In the 1970s, Genichi Kawakami, president of Yamaha Corporation from 1950-77, wanted his pianos to rival those of Steinway.
Yamaha and Steinway are fascinating business case studies. Kawakami, a restless spirit, diversified Yamaha by expanding into guitars, a range of other musical instruments, and sports equipment; Yamaha Motor, split off in 1955, makes motorcycles, sea scooters and other motorised kit. Steinway, set for an IPO this year, has always focused on low production and the highest quality.
An entry level upright Steinway will cost you around $40,000; the equivalent Yamaha instrument, just $4,000; yet Yamaha still aims to compete at concert-grand level, where the prices are about the same.
“Put yourself in the shoes of the user and build world-class products,” Kawakami once said. He did that, even if Yamaha never quite achieved the same brand cachet for its pianos, even if they still do an excellent job.
If Steinway retains an old-world prestige, Yamaha highlights the potential of combining high quality and mass production.
Clearly, some organisations can do multiple things well at scale. In the asset management business, a key question has long revolved around the merits of boutique specialisation versus building a broad product portfolio. Whether or not managers can retain focus and quality across a range of strategies is a moot point.
AMG, which owns a portfolio of asset management boutiques, has conducted proprietary research that points to a cluster of key advantages of the boutique structure.
They include an alignment of interests, including across generations, a focus on investing, an entrepreneurial culture and the ability to build long-term franchises. Investment consultants commonly subscribe to this view.
Pension funds have adopted differing investment models over the years, ranging from complete outsourcing to the creation of substantial in-house operations.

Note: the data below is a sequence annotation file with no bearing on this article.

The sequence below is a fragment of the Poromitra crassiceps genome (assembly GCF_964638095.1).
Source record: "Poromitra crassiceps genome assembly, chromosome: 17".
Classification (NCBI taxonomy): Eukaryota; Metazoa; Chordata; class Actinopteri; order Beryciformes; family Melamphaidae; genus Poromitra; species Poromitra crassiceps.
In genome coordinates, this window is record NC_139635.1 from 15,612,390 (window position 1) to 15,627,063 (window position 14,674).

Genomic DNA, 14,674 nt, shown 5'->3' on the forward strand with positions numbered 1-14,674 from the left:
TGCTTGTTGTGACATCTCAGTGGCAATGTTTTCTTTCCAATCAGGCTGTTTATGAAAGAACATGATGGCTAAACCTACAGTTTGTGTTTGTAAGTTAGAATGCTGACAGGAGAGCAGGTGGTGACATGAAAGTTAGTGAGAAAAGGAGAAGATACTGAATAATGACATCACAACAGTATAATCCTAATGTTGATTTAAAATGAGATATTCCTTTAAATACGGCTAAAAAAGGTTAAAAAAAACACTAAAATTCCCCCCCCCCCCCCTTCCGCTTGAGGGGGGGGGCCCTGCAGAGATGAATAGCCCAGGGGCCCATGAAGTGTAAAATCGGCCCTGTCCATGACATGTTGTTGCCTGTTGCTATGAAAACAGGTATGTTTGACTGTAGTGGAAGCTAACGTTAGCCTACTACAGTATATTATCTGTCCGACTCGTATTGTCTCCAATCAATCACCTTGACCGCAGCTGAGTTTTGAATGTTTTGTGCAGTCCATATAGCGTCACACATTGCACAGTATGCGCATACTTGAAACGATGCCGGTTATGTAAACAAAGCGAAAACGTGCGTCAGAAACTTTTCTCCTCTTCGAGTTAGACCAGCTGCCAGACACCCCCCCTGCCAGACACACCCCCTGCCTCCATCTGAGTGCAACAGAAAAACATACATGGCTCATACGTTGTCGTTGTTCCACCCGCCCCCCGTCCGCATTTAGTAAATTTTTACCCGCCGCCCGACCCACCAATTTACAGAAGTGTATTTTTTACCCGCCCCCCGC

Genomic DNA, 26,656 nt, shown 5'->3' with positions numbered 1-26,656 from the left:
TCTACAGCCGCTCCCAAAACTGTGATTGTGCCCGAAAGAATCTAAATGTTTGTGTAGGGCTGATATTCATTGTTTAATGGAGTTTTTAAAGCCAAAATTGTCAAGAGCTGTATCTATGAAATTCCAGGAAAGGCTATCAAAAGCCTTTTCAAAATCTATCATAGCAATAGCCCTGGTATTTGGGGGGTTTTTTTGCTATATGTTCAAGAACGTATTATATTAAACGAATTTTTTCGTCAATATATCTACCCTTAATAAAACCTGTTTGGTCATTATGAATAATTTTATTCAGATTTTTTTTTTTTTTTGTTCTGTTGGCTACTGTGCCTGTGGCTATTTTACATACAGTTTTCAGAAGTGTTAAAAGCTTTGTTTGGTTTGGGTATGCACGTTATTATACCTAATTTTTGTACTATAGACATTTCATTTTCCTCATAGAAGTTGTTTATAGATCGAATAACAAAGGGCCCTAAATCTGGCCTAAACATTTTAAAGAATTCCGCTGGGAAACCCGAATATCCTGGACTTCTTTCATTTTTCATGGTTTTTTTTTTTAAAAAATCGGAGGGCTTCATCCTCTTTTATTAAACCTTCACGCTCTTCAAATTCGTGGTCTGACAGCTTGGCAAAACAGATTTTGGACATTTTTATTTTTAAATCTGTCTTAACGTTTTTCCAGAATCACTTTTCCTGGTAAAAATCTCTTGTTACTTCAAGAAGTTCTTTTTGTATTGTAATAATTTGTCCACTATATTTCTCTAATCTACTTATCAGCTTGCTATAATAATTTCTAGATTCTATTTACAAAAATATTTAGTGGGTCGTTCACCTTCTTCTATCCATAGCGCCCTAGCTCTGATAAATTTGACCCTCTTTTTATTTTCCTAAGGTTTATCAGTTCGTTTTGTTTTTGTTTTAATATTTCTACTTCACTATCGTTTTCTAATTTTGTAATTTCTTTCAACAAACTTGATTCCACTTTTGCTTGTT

Historically, in Europe at least, investment operations often grew from in-house buy-and-hold government bond portfolios, sometimes with a domestic equities capability on top. Specialist capabilities would be outsourced to specialists.
A more ambitious model, with roots in Canada, has seen the creation of large professional in-house capabilities and a strong focus on private markets.
Other pension funds are moving on from in-house management, and fiduciary managers have gained some market share, particularly in the UK and the Netherlands.
For maturing schemes in places like the UK a key driver is the need for cashflow-driven strategies across a range of asset classes.
In the Netherlands, despite a lack of clarity about the new pensions deal, pension funds will retain large active scheme memberships and should be able to take greater investment risk in future.
Taking a mean reversionary perspective on markets, that should mean a higher weight to equities. But starting a new investment strategy in volatile market conditions can lead to some uncomfortable choices – member account balances will fluctuate for all to see – which could lead to an erosion of confidence in the system in bad conditions. That could point the way towards greater investment in illiquid asset classes.
Aside from the question of how to structure illiquid assets in a DC environment, sourcing the right real and private markets assets will be the most important element. Few European pension funds have been able to build large-scale in-house illiquid private markets capabilities.
The pressures on smaller players in the Dutch fiduciary market are considerable; the likes of MN once sought to compete for business internationally but its part owner, the metal scheme PME, has decoupled itself from MN, which it also sacked as an admin provider last year. PGGM has now retreated from third-party management.
Global players offer impressive capabilities and global brands, putting smaller fiduciary managers under pressure. This will be the case in the Netherlands as Goldman Sachs Asset Management builds out its domestic presence following its acquisition of NN Investment Partners.
They and other players with scale, like the omnipresent BlackRock, can offer impressive private market deal sourcing through their international networks or (in the case of GSAM) a bank parent.
Few pension funds are among the elite that can do lots of things well. Some large funds will want to partner directly with a bigger Yamaha with a diverse, high-quality offering; smaller pension funds and fiduciary managers can still retain an edge by choosing from among the Steinways.
Either way, pension funds should still aim to be Steinways in what they can do well, particularly in acting as a well-governed countervailing power to outsourced investment managers and partners.
Liam Kennedy, Editor